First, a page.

- Review Price: £129.00
Lord knows there’s no shortage of iPod docks around, most of them utterly forgettable. However, though most will work with an iPhone, the handset must first be put into ‘Airplane Mode’ in order to enjoy music unimpeded by the interference from the mobile signal. Which, we think you’ll agree, rather misses the point of having an iPhone. What good is being able to listen to music if it means missing calls? Enter the Altec Lansing inMotion Max, which is one of a small number of systems with the electromagnetic shielding necessary for uninterrupted iPhone playback without Airplane Mode.
In addition to this key feature, the inMotion Max also offers an FM radio and an internal battery good for 3.5 hours of use. Consequently the system can be used as a portable speaker system or radio, either around the house or perhaps further afield. This is a useful option to have, though if you don’t need it then you’re obviously paying for a feature you might not use all that often. Still, it also has the added benefit of providing a battery backup in the event of a power cut, which might come in useful if you choose to use the system as your alarm clock.
For this, though, you will need an iPhone or iPod plugged in, since the inMotion Max doesn’t actually have a clock function of its own. Instead it will project the alarm chime produced by your iPhone/iPod when it goes off. Hardly a knock-out feature, but useful nonetheless, especially given your device will charge overnight when connected.
Given this alarm functionality, the inMotion Max is ideally suited to being a bedroom mini-stereo that could be moved around the house whenever the moment arises. However, while at first glance it looks as if it wouldn’t take up too much space, with the stabilising plate extended at the back, docking mechanism at the front and the 310mm wide footprint, the inMotion Max might be a little large for said task. Some may not mind too much, but it rather depends on how large your bedside table is and how much space you’re willing to relinquish.
Visually, it is attractive enough without really exciting. Its angular stance and minimalist fascia give it a contemporary look, but this classy appearance belies a slightly cheap feel to the device. Its plastics feel thin and cheap and the general fit and finish of the whole system could be tighter. So though the design does its best to promote a refined, stylish exterior, the reality is a little less exciting.
On the back are connections for the provided FM antenna, a 3.5mm auxiliary jack and the power input. There’s also a small recess for storing the remote control. We weren’t particular enamoured with the latter though; its buttons are irritatingly imprecise and lacking in positive feedback. Its actual functions are fairly limited, too. You get basic playback controls (play/pause, volume and next/previous), a ‘Source’ button and four shortcut buttons for recalling stations and toggling shuffle and repeat, but you can’t use it to actually navigate the iPod menus remotely.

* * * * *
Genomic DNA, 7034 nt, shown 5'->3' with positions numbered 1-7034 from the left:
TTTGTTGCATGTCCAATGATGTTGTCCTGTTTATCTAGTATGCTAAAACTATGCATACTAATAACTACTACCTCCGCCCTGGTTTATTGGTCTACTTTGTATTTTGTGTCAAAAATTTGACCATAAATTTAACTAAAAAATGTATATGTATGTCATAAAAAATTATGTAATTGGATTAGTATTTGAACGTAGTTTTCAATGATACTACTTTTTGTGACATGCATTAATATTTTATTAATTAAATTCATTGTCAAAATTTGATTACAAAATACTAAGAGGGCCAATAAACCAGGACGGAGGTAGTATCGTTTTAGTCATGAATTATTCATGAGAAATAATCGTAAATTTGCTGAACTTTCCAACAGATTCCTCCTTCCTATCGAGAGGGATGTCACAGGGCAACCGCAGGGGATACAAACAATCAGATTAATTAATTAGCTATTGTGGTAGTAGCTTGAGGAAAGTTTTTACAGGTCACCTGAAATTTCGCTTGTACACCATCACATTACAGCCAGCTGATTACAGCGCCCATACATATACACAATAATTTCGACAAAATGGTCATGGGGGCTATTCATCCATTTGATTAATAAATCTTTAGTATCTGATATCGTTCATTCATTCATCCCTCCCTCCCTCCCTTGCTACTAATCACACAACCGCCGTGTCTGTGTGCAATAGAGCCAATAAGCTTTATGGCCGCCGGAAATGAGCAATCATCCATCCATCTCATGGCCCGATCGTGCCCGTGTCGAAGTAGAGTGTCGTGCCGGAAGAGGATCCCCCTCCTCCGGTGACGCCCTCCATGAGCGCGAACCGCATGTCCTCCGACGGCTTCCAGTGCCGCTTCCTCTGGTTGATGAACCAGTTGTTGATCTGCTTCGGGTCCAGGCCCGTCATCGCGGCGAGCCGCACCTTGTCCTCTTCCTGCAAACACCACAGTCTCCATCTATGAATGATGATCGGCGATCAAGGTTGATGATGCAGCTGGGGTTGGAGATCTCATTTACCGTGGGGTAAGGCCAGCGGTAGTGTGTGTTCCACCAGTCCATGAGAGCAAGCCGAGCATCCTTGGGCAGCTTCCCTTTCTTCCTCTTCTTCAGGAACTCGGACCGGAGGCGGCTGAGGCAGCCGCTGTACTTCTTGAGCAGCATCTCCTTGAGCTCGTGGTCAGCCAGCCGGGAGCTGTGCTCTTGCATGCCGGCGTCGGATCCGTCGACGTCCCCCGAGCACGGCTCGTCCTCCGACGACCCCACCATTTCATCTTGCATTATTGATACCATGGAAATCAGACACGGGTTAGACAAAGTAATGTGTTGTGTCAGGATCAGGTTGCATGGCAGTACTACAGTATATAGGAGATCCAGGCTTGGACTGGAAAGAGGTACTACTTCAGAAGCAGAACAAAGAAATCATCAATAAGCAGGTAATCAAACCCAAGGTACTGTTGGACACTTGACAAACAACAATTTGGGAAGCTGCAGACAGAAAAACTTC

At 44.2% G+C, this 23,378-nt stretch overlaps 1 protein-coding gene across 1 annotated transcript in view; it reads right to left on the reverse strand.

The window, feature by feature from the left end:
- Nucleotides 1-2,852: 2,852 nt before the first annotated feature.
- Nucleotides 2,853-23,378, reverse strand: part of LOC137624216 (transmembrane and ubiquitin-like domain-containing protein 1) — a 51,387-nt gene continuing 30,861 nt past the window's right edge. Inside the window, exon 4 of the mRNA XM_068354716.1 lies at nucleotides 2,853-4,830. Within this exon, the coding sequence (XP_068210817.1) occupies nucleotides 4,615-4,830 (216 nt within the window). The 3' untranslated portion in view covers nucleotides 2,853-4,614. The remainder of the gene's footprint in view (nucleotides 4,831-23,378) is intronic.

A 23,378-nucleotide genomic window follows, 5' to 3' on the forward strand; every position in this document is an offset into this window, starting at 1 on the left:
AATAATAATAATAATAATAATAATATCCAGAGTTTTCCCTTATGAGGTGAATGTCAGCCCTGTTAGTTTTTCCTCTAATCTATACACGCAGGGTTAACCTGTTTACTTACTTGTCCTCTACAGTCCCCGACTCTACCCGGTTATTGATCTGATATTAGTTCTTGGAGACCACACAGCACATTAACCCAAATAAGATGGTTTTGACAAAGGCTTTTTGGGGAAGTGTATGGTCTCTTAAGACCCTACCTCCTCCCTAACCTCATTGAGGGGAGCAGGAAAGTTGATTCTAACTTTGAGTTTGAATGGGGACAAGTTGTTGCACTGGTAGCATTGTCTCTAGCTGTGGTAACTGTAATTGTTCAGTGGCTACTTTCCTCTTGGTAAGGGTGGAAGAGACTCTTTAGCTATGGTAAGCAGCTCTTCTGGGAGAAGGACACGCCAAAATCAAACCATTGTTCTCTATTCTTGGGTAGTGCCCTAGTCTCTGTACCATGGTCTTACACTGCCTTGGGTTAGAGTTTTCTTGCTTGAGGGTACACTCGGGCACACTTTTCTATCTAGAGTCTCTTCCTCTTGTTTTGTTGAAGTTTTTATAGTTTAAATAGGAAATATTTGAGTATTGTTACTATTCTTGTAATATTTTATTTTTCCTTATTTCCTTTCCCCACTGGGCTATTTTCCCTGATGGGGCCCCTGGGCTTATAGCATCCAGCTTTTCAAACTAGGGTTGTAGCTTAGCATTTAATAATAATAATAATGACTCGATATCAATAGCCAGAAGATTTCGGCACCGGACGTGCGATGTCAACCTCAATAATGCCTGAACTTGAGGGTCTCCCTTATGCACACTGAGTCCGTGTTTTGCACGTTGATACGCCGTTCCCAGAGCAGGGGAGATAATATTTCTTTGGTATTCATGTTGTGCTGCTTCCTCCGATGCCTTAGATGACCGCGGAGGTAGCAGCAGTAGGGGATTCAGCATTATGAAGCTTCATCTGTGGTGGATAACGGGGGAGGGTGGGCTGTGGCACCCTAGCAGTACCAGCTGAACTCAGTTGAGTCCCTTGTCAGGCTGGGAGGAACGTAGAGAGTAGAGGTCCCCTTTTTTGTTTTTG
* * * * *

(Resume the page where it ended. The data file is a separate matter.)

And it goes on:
Up top, most (not all) of the remote’s controls are replicated with touch-sensitive buttons that work much better than those on the remote. Unlike the front-mounted display or the controls on the Logitech Pure-Fi Anytime these aren’t backlit on our review sample. Indeed, provided you don’t need the mobile battery powered aspect of the inMotion Max, the Logitech is a good alternative. It offers very similar features, including signal shielding, but does so for around £50 less.
Price is a big issue, too, with the inMotion Max retailing at £130 at its cheapest and up to £150 from many, while the Logitech system is around £75 to £80. It’s not as if the Altec Lansing system sounds £50 better, either: quite the opposite in fact. While it would be unfair to characterise its output as bad, it rarely – actually, never – surprises with its strength or quality.
As is so often the case with these kinds of products and despite protestations to the contrary, there’s very little bass and depth to the inMotion Max. Even light, acoustic music suffers for its lack of dynamism, though at least vocals are produced with reasonable clarity. Naturally the system produces a very narrow soundscape as well; a problem not rectified by the ‘ESS’ mode that’s supposed to widen it to “fill a room with sound”. All it really does is flatten the sound to destroy any detail already being produced.
Ultimately, though it does a passable job with varying styles of music, the inMotion Max doesn’t reflect the sizeable price it demands. That’s fine if all you’re after is convenience (and you view that as a premium feature) but for the price we’d like a little more than that.
Sound quality is rarely the prerogative of products like this and the Altec Lansing inMotion Max is no different. However, in light of its performance and its price, it’s hard not to be a little disappointed by it. It’s a solid option if it does what you want, but it could have been better.
Score in detail